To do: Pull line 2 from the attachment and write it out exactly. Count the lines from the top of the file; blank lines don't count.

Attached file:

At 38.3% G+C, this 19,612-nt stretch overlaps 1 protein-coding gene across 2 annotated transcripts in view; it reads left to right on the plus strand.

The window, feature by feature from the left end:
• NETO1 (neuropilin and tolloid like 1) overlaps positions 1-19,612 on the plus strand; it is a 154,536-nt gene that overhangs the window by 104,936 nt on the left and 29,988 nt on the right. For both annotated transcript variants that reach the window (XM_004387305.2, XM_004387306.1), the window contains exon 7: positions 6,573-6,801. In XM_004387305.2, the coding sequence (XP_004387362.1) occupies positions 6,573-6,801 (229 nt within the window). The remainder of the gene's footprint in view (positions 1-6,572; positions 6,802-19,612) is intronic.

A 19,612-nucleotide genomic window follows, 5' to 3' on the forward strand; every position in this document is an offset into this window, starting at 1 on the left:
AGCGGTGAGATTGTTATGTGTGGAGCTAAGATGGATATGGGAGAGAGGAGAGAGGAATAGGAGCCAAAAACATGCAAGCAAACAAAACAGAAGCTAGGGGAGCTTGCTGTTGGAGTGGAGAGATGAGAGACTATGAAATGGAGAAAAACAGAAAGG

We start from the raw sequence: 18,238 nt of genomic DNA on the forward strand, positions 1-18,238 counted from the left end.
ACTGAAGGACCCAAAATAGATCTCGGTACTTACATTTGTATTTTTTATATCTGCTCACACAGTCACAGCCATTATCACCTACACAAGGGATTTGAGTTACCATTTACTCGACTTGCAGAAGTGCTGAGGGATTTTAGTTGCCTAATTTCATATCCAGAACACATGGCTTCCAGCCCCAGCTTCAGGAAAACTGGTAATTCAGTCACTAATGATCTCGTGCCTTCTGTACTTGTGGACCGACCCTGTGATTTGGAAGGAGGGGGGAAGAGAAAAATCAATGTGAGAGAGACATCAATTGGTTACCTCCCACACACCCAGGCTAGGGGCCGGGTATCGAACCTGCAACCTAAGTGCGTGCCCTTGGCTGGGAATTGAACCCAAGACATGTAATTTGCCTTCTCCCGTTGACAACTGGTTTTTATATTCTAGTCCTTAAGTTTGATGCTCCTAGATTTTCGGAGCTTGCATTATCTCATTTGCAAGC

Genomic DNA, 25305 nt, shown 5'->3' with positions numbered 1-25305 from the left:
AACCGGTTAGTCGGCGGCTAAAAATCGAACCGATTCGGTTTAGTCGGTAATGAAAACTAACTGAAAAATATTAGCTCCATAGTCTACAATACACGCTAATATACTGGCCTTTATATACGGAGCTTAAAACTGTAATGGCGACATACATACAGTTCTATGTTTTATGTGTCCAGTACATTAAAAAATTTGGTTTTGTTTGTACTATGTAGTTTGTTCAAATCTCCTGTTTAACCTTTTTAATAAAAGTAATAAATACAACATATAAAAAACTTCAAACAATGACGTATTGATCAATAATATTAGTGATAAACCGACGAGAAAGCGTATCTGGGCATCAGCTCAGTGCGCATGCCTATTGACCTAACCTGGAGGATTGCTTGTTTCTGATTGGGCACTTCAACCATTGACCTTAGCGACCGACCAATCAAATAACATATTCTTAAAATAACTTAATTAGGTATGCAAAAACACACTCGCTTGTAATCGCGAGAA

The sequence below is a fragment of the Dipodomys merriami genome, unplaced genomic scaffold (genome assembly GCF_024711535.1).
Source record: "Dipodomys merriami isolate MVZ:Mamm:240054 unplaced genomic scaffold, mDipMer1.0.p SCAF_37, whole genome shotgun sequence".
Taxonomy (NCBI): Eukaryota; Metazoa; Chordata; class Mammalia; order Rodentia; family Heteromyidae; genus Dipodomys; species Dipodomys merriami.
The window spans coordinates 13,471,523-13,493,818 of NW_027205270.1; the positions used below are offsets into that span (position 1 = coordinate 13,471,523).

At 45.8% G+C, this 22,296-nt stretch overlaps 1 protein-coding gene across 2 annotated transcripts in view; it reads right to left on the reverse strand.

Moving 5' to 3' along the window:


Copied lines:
The window, feature by feature from the left end: